May 31, 2018
One Night on Earth
The below story is written by Dakota Arkin Cafourek.
Dakota Arkin Cafourek
A published writer and editor who is dedicated to a love of travel, storytelling, and the arts. The Outdoor Journal, will be publishing 3 of Dakota’s stories, and you can find links to each one at the bottom of this page.
Embraced in the unusual warmth of an autumn night, we stand four backpackers ready for a voyage, easily recognizable with oversized Ospreys saddled on our backs. I’m the sole female among our friends, but I can sip whiskey and pontificate hypothetical questions about killing my evil clone with the best of them.
We’re at Büyük Otogar, the Grand Bus Terminal in Istanbul waiting for our 10 hour chariot to Cappadocia. The depot enormous, lined with buses destined across Asia and Europe in a “make your own rules” kind of chaos. Come morning, we will disembark amongst an entirely new terrain; a semi-arid wonderland penetrated by volcanic peaks.
Red-eyed on arrival in central Anatolia, locals invite us to tea and breakfast in their homes; a muslim custom set in the understanding that the prophet Muhammad was a traveler and anyone might carry his sacred spirit. It is a practice outside of our experience.
In a desert valley fringed by rugged cliffs shaded in golds and reds, the earth looks blindingly bright against clear blue skies. The village of Göreme is a pleasing string of artisans, restaurants and nargile bars. It’s no longer off the beaten path—a popular destination for trekkers and world travelers—but it feels like we are out of reach from the clasp of ordinary life.
Our rooms at the ShoeString Cave House Hostel are carved from stone and volcanic rock, edging a courtyard draped in greenery with flowers still in bloom. In the night, sitting on the terraced roof by the swimming pool closed for the winter, the four of us made sense of the world and choreographed the adventure that beckoned us in the sea of wild caves on the horizon.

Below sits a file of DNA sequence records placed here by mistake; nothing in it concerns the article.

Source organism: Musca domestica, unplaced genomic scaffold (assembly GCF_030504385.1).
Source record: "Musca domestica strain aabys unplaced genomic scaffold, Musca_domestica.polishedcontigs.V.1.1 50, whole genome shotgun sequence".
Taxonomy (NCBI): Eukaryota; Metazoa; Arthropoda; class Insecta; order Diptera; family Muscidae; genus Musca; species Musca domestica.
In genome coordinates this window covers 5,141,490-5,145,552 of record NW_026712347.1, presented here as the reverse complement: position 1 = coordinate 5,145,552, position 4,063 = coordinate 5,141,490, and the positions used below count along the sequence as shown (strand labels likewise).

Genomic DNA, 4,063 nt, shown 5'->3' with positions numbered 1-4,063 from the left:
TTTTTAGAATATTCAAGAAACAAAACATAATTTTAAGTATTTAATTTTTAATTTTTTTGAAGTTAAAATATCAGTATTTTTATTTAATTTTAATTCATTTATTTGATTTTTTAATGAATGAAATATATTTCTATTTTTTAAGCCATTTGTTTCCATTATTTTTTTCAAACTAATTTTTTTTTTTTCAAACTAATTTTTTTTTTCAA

The following days we would hike the Rose, Red and Devrent valleys; and when our legs trembled, we returned to draw in flavored smoke and play jenga at a local lounge.
Tonight, we are finally swapping our beds for sleeping bags and a ceiling of stars. The plan: set up camp among the 3,500 year-old cave dwellings that had been uninhabited since the early Christians of the Byzantine Empire. Built into the region’s unusual, tall and phallic-looking sediment pillars—volcanic deposits affectionately called fairy chimneys—were camouflaged cities, churches, and importantly, wine cellars.
We select our site before dusk with little food and liquid warmth in tow, a small climb from the trails to a stone enclosure with three walls to stifle the winds. I keep an eye on the lone cow and goat that seem to be joining us.
As the sun sinks in the west, so does the temperature. In the pitch black night, we crawl into our sleeping bags. Piercing moos and wails of animals whistle past in an eerie breeze, followed by silence. It was the first time it occurred to me that no one really knew where I was; a foolish risk or self-ruling determination that would be confirmed by morning. I looked at my three male comrades in deep slumber and let my own mind doze off.
Strange hums and dragon-like snores echoed through our stonewalled cave, crescendoing and cajoling us alert. Shivering, my bones stiff from the cold inside of my sleeping bag, I maneuver myself upright. This was no strange dream nor a fabulous monster. The shining sun lay bare the mysteries of the night.
Outside our cave, we follow a narrow trail to a plateau to witness the sky fill with hot air balloons. Giant flames indeed breathed forth, swelling mammoth balloons into harvest moons you felt you could reach out and touch. Patched in hundreds of colors and patterns, they soared, becoming specks on the horizon. We stare out at the spectacle in wonder.
Our belongings packed and strapped to our backs, we leave the cave to sit empty once more. Perhaps another two millennia will pass before it’s used as a shelter again. On our return trek to the village center, a mysterious red stream flowed downhill. It was blood and the streets turned crimson. What happened in the night, we wondered? What happened in the world we’d left behind for a mere evening? And there beside a cobblestone curb, I spotted my answer: the glistening white skin of a sacrificed cow. It will be divided into three parts for the Feast of the Sacrifice, an Islamic holiday where one third of the sacrificed animal is given to the poor or those in need; one third is given to relatives, friends and neighbors; and the remaining third is kept by the family. Men, women and children sit together to divvy up the meat. Indeed the globe had been spun and I stood where my finger had landed.